Latest edition of Fireside Tales to hit shelves

Jude Flynn will launch the 12th edition of his 'Fireside Tales' series at Longford Library this evening. Photo: Joe McDonagh.
It’s a case of 12 and not out for renowned local author Jude Flynn.

It’s a case of 12 and not out for renowned local author Jude Flynn.

The well-known Longford writer will launch his 12th edition of the hugely popular ‘Fireside Tales’ tomorrow evening (Thursday) at Longford Library.

Opinion editior with the Irish Independent, Liam Collins is expected to officially unveil the near 100-page booklet which features a raft of tales and accounts from locals across the county.

Among them are insightful recollections on ‘Longford Dog Track’, ‘The Fair Day in Arva’ and ‘Ballinamuck in the 1940s’.

For the man behind the latest edition of Fireside Tales, connecting the past with that of the present was clearly a major factor in his most recent publication.

“In picking a theme for the cover of this issue of Fireside Tales, I thought a photograph contrasting the Longford Town of the sixties with the Longford Town of the twenty fourteens would be an inviting one for the readers and would evoke memories of better times, perhaps? Mr Flynn wrote in his foreword.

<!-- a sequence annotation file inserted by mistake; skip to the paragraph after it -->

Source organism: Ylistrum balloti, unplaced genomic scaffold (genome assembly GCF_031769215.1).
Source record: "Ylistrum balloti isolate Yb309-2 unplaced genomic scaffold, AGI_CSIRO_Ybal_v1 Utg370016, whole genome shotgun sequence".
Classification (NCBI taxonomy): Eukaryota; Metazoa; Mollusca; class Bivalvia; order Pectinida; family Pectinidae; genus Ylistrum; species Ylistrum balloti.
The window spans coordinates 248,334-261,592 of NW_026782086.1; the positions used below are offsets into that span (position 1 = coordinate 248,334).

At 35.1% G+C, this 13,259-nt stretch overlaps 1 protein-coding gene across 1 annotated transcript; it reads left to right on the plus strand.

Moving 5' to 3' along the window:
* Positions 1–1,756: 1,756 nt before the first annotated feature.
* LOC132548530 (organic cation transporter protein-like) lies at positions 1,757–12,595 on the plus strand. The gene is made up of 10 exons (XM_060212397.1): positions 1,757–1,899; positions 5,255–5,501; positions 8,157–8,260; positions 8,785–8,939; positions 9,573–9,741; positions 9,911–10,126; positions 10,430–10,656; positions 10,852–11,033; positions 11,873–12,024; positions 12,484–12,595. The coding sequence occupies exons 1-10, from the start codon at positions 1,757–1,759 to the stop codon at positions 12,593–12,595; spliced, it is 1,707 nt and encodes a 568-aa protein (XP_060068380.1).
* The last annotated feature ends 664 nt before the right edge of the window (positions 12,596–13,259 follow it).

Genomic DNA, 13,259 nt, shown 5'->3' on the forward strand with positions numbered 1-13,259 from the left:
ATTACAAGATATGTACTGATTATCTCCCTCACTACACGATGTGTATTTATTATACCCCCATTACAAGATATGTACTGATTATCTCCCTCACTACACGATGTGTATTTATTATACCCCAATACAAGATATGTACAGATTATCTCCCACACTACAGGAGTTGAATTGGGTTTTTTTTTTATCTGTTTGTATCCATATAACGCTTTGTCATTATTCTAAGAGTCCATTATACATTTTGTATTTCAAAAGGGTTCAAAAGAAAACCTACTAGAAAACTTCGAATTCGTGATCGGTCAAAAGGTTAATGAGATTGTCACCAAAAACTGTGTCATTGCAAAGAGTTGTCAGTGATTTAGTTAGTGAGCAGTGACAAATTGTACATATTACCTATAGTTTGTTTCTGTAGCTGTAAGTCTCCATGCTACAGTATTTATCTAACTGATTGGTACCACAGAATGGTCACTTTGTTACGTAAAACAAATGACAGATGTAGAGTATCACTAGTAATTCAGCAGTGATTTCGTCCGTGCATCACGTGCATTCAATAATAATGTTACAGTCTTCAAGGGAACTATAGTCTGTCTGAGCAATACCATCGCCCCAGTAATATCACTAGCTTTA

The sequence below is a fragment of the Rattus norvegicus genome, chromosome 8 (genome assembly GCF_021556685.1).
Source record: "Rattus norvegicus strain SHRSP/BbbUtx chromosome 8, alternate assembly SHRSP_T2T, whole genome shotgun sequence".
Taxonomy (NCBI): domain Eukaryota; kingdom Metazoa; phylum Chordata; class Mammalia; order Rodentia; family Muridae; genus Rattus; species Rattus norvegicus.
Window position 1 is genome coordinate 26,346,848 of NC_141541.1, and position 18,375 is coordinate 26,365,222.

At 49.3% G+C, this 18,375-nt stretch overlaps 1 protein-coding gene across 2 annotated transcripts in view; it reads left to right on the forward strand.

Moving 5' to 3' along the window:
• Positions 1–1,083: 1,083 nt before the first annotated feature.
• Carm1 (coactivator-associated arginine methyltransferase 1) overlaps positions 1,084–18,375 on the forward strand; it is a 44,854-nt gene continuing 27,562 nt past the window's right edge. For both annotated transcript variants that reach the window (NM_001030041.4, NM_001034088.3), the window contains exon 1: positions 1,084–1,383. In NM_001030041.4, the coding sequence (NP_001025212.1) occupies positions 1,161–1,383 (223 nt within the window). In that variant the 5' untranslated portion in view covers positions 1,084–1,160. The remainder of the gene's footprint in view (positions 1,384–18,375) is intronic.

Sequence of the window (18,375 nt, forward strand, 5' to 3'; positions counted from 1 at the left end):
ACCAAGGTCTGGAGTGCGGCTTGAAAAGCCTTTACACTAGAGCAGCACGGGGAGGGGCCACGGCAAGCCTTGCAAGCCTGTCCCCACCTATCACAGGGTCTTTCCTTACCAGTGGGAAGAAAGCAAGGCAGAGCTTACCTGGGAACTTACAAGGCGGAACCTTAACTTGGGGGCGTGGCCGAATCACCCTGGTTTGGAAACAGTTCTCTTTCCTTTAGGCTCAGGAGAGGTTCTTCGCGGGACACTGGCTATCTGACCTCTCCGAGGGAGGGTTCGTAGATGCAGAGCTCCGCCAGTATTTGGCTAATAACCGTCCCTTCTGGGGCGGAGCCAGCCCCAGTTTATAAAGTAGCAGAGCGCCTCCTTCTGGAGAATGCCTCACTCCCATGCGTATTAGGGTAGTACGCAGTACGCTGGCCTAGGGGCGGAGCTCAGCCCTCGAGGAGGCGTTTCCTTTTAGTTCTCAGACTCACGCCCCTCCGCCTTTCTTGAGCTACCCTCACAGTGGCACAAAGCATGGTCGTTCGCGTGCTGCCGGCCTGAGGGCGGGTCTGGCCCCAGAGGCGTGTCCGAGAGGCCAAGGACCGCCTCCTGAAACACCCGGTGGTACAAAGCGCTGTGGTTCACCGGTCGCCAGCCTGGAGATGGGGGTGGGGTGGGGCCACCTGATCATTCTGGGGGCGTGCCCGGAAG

He said his reason for doing so had a lot to do with making comparisons with both decades.

“For example in the 60s, money wasn’t any more plentiful than it is now, but somehow the same level of discontentment, unhappiness and disaffection was not so evident as they are today,” he continued.

Mr Flynn’s latest creation also prompted the decorated author to ask whether today’s society may have resulted in expectations being created that are now beyond our own resources.

“Is it possible for any government of the future, made up of any combination of parties, to deliver on the huge expectations of a population programmed to expect so much, without the inevitable auction-style political promises made at election time which are unsustainable and just further reduce the standing of politicians in the eyes of the electorate?

“These are just some of the questions that probably need to be asked if we are to regain the kind of communities where people shared what they had in good times and bad.”

His criticism of those tasked with holding the public pursestrings doesn’t end there.

Towards the end of the book, Mr Flynn writes: “It is unfortunate that over the past few years successive governments have repeatedly reduced the State’s financial allocation to the Arts and Heritage budget.”